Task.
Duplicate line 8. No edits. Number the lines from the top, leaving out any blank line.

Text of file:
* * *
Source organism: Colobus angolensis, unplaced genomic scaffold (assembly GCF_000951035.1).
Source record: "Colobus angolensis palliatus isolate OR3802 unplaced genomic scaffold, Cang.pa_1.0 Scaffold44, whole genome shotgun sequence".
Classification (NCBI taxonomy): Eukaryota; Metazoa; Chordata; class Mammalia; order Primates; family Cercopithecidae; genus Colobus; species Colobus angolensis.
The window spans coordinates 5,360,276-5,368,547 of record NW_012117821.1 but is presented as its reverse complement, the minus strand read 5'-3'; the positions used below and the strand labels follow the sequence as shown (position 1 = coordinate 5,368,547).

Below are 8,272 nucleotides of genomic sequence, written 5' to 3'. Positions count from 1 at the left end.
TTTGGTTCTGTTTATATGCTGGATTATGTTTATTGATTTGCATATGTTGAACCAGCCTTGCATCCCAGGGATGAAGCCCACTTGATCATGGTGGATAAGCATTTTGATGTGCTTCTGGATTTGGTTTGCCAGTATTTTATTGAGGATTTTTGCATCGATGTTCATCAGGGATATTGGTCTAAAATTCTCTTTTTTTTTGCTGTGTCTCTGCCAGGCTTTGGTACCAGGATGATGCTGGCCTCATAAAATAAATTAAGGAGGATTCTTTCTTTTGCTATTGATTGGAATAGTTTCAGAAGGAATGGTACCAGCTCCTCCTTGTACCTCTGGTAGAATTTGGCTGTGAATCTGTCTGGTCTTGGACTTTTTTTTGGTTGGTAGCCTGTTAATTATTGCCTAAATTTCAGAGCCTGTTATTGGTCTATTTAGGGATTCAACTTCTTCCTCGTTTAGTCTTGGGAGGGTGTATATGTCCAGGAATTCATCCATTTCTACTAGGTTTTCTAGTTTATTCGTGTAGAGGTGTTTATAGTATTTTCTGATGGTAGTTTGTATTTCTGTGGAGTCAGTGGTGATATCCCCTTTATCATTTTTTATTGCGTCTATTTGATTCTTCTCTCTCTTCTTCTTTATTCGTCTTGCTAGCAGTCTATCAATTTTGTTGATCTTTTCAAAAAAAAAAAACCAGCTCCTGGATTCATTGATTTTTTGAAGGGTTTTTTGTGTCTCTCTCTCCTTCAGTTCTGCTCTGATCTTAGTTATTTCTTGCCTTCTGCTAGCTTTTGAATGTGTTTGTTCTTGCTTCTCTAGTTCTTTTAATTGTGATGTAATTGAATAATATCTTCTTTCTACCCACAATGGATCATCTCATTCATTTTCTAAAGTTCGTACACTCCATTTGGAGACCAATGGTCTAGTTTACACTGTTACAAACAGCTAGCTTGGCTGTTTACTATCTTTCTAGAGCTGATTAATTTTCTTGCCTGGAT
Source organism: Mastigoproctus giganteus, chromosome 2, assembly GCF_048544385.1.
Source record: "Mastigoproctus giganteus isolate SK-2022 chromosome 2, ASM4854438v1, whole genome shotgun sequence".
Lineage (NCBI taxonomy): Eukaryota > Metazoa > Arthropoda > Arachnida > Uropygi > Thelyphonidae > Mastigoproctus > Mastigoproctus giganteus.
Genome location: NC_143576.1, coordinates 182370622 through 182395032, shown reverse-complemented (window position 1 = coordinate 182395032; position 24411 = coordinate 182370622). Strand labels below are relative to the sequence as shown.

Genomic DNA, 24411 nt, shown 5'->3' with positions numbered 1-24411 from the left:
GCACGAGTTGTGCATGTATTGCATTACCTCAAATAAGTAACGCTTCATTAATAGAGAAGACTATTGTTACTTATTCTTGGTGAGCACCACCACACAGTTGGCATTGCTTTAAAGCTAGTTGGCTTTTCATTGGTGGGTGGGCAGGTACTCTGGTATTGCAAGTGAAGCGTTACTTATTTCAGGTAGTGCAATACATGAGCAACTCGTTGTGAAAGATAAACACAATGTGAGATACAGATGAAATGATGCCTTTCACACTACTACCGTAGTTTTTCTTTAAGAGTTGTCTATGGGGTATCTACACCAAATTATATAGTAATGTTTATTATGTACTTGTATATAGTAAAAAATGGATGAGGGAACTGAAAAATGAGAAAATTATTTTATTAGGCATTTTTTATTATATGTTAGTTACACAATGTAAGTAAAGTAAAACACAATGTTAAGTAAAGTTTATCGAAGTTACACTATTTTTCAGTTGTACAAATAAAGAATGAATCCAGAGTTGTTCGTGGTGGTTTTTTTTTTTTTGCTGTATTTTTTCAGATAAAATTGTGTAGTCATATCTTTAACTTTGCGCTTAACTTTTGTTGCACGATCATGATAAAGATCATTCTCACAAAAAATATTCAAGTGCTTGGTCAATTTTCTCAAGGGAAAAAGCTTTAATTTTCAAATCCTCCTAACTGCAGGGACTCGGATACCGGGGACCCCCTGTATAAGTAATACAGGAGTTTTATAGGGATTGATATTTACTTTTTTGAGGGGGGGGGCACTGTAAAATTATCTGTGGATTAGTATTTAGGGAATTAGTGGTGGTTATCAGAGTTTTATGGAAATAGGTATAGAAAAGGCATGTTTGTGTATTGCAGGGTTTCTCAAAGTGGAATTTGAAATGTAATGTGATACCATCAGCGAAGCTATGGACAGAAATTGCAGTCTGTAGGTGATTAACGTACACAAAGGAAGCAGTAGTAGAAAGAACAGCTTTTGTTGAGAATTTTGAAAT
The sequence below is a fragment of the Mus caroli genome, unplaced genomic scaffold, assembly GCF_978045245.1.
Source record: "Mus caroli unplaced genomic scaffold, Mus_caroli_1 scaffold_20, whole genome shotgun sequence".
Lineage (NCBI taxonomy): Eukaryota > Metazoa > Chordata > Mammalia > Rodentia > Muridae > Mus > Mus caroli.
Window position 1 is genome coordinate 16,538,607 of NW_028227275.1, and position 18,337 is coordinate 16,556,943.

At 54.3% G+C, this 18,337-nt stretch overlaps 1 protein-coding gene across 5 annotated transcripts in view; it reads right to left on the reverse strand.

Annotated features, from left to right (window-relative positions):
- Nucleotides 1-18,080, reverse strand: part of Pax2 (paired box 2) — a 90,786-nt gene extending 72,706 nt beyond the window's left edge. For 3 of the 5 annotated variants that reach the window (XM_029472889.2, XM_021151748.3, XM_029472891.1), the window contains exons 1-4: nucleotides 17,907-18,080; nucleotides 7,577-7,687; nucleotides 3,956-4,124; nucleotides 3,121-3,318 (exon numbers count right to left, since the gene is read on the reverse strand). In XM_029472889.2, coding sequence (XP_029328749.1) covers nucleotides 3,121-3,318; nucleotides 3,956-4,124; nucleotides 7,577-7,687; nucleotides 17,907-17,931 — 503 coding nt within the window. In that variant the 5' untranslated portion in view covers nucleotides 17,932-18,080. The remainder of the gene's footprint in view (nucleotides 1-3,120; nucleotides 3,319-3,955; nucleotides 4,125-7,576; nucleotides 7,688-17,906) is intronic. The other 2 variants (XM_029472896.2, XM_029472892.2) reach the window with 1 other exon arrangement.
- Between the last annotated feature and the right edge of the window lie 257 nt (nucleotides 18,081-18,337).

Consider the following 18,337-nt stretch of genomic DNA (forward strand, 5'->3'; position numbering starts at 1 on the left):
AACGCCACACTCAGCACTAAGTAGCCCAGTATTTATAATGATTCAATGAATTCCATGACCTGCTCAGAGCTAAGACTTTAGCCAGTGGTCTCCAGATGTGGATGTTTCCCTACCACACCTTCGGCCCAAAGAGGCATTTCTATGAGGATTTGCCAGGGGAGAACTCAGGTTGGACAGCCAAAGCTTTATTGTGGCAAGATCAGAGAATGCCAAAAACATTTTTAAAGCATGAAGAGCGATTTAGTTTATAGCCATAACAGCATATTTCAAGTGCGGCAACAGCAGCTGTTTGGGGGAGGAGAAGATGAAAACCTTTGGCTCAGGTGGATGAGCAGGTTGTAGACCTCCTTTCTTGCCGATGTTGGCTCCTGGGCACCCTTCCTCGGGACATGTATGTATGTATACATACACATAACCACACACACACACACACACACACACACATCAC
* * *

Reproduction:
Source record: "Mastigoproctus giganteus isolate SK-2022 chromosome 2, ASM4854438v1, whole genome shotgun sequence".